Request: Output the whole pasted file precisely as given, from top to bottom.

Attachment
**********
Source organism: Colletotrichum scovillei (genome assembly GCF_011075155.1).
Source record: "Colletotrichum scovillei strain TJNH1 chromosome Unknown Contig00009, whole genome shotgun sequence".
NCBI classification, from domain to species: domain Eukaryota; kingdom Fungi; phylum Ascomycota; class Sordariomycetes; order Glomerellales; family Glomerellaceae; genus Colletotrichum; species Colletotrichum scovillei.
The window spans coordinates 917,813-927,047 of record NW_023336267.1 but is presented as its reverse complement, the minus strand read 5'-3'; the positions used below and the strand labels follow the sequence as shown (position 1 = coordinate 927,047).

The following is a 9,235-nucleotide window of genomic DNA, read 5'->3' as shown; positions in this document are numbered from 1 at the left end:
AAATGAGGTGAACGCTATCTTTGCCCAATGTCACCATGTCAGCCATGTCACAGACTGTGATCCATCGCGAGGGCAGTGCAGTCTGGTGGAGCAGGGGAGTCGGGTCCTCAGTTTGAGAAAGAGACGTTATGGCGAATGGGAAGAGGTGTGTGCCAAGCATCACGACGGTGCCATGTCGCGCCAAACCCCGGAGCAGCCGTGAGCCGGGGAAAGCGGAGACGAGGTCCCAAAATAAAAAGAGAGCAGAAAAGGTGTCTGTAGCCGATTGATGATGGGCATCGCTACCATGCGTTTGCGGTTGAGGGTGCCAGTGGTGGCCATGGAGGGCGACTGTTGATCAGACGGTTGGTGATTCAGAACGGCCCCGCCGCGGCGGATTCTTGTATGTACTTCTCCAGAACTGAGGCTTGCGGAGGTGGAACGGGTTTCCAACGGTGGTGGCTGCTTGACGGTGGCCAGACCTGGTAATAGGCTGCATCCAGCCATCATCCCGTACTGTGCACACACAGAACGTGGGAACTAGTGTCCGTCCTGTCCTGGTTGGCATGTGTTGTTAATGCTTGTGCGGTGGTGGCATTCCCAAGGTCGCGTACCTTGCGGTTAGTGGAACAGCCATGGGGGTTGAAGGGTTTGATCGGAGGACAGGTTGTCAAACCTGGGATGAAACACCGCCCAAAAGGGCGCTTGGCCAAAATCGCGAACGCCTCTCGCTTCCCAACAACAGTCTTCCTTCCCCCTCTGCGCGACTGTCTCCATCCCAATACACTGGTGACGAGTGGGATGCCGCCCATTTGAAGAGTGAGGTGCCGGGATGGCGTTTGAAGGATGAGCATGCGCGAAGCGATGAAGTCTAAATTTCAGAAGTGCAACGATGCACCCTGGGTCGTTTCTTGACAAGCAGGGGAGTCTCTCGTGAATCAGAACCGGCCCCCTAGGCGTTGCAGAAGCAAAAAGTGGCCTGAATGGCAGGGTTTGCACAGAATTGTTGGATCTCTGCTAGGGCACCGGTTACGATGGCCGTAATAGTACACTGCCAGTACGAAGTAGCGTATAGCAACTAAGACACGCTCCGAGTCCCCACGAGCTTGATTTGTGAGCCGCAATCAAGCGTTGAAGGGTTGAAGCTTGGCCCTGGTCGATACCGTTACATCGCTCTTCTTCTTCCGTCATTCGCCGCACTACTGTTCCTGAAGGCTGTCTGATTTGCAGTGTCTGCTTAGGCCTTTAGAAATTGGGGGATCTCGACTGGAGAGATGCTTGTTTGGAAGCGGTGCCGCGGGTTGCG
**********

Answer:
Source organism: Colletotrichum scovillei (genome assembly GCF_011075155.1).
Source record: "Colletotrichum scovillei strain TJNH1 chromosome Unknown Contig00009, whole genome shotgun sequence".
NCBI classification, from domain to species: domain Eukaryota; kingdom Fungi; phylum Ascomycota; class Sordariomycetes; order Glomerellales; family Glomerellaceae; genus Colletotrichum; species Colletotrichum scovillei.
The window spans coordinates 917,813-927,047 of record NW_023336267.1 but is presented as its reverse complement, the minus strand read 5'-3'; the positions used below and the strand labels follow the sequence as shown (position 1 = coordinate 927,047).

The following is a 9,235-nucleotide window of genomic DNA, read 5'->3' as shown; positions in this document are numbered from 1 at the left end:
AAATGAGGTGAACGCTATCTTTGCCCAATGTCACCATGTCAGCCATGTCACAGACTGTGATCCATCGCGAGGGCAGTGCAGTCTGGTGGAGCAGGGGAGTCGGGTCCTCAGTTTGAGAAAGAGACGTTATGGCGAATGGGAAGAGGTGTGTGCCAAGCATCACGACGGTGCCATGTCGCGCCAAACCCCGGAGCAGCCGTGAGCCGGGGAAAGCGGAGACGAGGTCCCAAAATAAAAAGAGAGCAGAAAAGGTGTCTGTAGCCGATTGATGATGGGCATCGCTACCATGCGTTTGCGGTTGAGGGTGCCAGTGGTGGCCATGGAGGGCGACTGTTGATCAGACGGTTGGTGATTCAGAACGGCCCCGCCGCGGCGGATTCTTGTATGTACTTCTCCAGAACTGAGGCTTGCGGAGGTGGAACGGGTTTCCAACGGTGGTGGCTGCTTGACGGTGGCCAGACCTGGTAATAGGCTGCATCCAGCCATCATCCCGTACTGTGCACACACAGAACGTGGGAACTAGTGTCCGTCCTGTCCTGGTTGGCATGTGTTGTTAATGCTTGTGCGGTGGTGGCATTCCCAAGGTCGCGTACCTTGCGGTTAGTGGAACAGCCATGGGGGTTGAAGGGTTTGATCGGAGGACAGGTTGTCAAACCTGGGATGAAACACCGCCCAAAAGGGCGCTTGGCCAAAATCGCGAACGCCTCTCGCTTCCCAACAACAGTCTTCCTTCCCCCTCTGCGCGACTGTCTCCATCCCAATACACTGGTGACGAGTGGGATGCCGCCCATTTGAAGAGTGAGGTGCCGGGATGGCGTTTGAAGGATGAGCATGCGCGAAGCGATGAAGTCTAAATTTCAGAAGTGCAACGATGCACCCTGGGTCGTTTCTTGACAAGCAGGGGAGTCTCTCGTGAATCAGAACCGGCCCCCTAGGCGTTGCAGAAGCAAAAAGTGGCCTGAATGGCAGGGTTTGCACAGAATTGTTGGATCTCTGCTAGGGCACCGGTTACGATGGCCGTAATAGTACACTGCCAGTACGAAGTAGCGTATAGCAACTAAGACACGCTCCGAGTCCCCACGAGCTTGATTTGTGAGCCGCAATCAAGCGTTGAAGGGTTGAAGCTTGGCCCTGGTCGATACCGTTACATCGCTCTTCTTCTTCCGTCATTCGCCGCACTACTGTTCCTGAAGGCTGTCTGATTTGCAGTGTCTGCTTAGGCCTTTAGAAATTGGGGGATCTCGACTGGAGAGATGCTTGTTTGGAAGCGGTGCCGCGGGTTGCG